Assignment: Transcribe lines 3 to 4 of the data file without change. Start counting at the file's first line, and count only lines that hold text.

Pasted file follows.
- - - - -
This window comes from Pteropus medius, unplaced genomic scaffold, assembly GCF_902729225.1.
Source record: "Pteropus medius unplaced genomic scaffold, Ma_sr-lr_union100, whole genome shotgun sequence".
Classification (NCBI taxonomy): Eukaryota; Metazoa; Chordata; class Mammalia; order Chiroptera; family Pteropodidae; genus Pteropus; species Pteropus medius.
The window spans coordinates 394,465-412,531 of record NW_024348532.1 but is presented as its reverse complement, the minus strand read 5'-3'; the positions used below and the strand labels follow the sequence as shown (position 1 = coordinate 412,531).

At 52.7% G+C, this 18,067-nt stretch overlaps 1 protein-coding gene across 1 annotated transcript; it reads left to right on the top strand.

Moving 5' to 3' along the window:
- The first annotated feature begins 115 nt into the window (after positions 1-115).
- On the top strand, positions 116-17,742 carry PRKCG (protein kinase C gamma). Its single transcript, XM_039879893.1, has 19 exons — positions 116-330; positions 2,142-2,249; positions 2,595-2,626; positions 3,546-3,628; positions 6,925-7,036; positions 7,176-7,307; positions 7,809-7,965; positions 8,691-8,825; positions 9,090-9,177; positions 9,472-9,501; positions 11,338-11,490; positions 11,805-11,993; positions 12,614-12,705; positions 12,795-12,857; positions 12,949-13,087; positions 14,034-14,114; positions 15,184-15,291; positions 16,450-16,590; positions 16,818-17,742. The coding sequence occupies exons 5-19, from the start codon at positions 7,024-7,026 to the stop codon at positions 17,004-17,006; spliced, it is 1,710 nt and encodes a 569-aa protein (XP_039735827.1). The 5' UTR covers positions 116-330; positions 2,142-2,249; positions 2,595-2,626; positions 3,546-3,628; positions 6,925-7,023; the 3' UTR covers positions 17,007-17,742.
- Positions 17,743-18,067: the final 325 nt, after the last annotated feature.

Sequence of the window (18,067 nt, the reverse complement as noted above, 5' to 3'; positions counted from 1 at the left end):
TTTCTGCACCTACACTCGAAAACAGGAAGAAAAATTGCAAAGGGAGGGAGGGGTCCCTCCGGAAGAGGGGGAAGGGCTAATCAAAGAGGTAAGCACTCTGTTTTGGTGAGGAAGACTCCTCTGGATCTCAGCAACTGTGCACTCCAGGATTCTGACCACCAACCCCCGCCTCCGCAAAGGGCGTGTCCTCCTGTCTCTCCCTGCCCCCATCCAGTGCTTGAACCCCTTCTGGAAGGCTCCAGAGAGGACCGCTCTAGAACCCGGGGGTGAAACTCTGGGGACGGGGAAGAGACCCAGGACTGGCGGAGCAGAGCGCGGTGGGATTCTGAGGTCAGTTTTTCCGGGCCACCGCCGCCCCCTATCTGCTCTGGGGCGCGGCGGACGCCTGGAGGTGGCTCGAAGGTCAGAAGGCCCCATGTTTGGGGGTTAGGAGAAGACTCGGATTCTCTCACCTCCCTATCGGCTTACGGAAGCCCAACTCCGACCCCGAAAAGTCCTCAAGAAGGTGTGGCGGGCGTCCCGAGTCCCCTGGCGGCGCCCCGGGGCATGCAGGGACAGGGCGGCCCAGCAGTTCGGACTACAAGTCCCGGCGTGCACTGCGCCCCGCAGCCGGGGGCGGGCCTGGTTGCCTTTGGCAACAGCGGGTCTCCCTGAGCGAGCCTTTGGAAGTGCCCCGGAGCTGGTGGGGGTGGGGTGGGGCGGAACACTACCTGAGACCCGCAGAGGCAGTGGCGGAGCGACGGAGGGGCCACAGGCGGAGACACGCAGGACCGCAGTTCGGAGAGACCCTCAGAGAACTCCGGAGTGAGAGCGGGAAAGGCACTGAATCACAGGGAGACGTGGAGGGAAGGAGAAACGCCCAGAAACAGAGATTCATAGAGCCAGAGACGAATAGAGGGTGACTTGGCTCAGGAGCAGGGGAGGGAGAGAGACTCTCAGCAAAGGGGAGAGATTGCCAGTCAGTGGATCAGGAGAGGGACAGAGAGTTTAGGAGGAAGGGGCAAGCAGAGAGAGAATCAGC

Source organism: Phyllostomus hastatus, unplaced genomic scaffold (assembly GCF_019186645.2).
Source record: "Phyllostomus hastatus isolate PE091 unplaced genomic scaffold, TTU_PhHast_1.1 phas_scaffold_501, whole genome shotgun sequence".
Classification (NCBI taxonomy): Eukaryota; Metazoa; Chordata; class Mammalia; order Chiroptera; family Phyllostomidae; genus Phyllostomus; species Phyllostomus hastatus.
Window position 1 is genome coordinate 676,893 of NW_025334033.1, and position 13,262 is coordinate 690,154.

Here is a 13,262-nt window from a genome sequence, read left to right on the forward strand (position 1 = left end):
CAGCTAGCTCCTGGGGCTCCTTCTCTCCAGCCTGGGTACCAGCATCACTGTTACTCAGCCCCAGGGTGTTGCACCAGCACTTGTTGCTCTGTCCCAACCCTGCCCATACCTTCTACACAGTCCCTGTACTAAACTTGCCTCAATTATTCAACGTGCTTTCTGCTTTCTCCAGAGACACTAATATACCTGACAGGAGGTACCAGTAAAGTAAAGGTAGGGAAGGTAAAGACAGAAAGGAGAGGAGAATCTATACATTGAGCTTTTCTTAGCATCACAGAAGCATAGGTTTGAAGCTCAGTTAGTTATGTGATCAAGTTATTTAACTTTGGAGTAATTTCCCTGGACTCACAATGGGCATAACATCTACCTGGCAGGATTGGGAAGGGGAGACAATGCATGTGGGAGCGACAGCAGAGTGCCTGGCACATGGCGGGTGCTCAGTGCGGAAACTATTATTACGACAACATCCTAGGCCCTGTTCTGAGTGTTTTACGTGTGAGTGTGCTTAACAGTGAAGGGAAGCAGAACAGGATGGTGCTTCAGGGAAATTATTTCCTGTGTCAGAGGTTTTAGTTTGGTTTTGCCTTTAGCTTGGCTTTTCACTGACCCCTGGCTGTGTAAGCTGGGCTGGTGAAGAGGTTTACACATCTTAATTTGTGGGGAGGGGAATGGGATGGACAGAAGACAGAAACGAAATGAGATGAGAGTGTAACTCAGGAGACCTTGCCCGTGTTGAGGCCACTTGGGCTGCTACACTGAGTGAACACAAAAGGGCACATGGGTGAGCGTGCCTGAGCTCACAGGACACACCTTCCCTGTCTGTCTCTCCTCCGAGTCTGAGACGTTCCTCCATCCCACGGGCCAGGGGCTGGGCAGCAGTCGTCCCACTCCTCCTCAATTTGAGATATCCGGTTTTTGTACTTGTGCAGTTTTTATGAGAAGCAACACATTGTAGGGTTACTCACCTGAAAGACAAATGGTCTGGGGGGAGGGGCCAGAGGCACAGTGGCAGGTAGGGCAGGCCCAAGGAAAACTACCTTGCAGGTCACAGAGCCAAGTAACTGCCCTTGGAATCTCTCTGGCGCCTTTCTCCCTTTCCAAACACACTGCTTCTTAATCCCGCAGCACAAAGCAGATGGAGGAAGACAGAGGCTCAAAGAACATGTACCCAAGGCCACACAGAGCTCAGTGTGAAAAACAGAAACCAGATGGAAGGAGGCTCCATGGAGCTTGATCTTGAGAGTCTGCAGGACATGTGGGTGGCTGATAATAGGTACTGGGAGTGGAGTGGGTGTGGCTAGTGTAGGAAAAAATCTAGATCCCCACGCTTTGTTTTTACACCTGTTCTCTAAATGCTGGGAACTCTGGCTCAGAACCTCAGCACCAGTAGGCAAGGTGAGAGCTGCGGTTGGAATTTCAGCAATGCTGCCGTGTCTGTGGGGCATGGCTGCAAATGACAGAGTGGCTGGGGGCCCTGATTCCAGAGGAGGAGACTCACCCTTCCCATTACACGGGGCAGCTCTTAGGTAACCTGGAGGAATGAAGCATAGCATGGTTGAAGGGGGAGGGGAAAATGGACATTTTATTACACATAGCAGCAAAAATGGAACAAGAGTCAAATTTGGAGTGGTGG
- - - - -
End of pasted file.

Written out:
Classification (NCBI taxonomy): Eukaryota; Metazoa; Chordata; class Mammalia; order Chiroptera; family Pteropodidae; genus Pteropus; species Pteropus medius.
The window spans coordinates 394,465-412,531 of record NW_024348532.1 but is presented as its reverse complement, the minus strand read 5'-3'; the positions used below and the strand labels follow the sequence as shown (position 1 = coordinate 412,531).